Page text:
“We have hit bottom and are on the upswing.”
- James J. Davis, Secretary of Labor.
September 12th, 1930
You often hear that the Great Depression was not so bad if you had a job. That is probably of little humor to the millions of people who are currently unemployed. The sad fact is that despite seeing positive GDP growth and a rebound in corporate profits, the labor market “recovery” has been nothing other than painful. After over two years we are still 5 1/2% in the jobs hole, or worse than the peak of the 1948 recession.
What is disheartening is not just that this job recovery has been so terrible, but that job recoveries in general have gotten slower. If you follow the different recovery paths, you see the turning point later and later in the recovery cycle. The key question is whether the slow jobs recovery has to do with the depth of the recession, the length of unemployment benefits, the cautious outlook by corporations (cyclical demand), or whether there has been a structural shift in the US labor markets. My bet is that the vast majority of the problem has to do with a structural shift. The jobs lost in commercial and private real estate are not coming back anytime soon and the homebuilders seem to know it. Where do the individuals who are unemployed and used to work in construction turn? Many manufacturing jobs have already moved overseas and many more in the automotive industry have been hacked as well. It certainly makes you wonder if at some point we made a wrong turn. With such a large budget deficit, trade deficit, and unemployed workforce it is hard to see that we have set our country up for success.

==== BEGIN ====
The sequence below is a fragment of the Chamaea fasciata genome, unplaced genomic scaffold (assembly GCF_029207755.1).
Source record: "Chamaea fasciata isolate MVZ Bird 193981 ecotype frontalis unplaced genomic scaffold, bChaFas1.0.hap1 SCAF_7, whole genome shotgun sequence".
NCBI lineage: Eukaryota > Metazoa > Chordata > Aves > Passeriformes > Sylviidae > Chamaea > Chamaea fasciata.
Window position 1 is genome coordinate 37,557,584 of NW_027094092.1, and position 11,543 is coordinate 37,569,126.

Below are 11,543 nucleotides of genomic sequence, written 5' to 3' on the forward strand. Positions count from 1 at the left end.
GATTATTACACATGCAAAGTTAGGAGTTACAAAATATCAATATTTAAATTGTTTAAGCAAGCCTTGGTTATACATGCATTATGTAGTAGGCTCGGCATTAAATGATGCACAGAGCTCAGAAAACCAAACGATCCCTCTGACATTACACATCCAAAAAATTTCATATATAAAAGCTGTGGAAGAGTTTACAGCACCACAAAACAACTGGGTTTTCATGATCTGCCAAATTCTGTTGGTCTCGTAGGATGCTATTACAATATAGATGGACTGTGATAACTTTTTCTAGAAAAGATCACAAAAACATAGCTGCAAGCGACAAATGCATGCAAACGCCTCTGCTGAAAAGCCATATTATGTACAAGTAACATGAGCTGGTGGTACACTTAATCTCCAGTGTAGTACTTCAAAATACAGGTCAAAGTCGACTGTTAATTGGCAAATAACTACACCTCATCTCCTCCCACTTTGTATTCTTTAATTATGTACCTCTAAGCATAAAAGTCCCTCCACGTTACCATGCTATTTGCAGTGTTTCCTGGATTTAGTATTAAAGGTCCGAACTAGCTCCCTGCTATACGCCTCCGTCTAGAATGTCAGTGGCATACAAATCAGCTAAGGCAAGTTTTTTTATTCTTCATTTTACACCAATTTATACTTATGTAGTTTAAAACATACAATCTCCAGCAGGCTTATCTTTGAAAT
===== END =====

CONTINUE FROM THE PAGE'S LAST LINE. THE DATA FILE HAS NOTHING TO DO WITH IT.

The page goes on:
Let us all hope that innovation sparks the re-purposing of this economy, otherwise we might just give way to the European model of socialist stagnation and entitlement.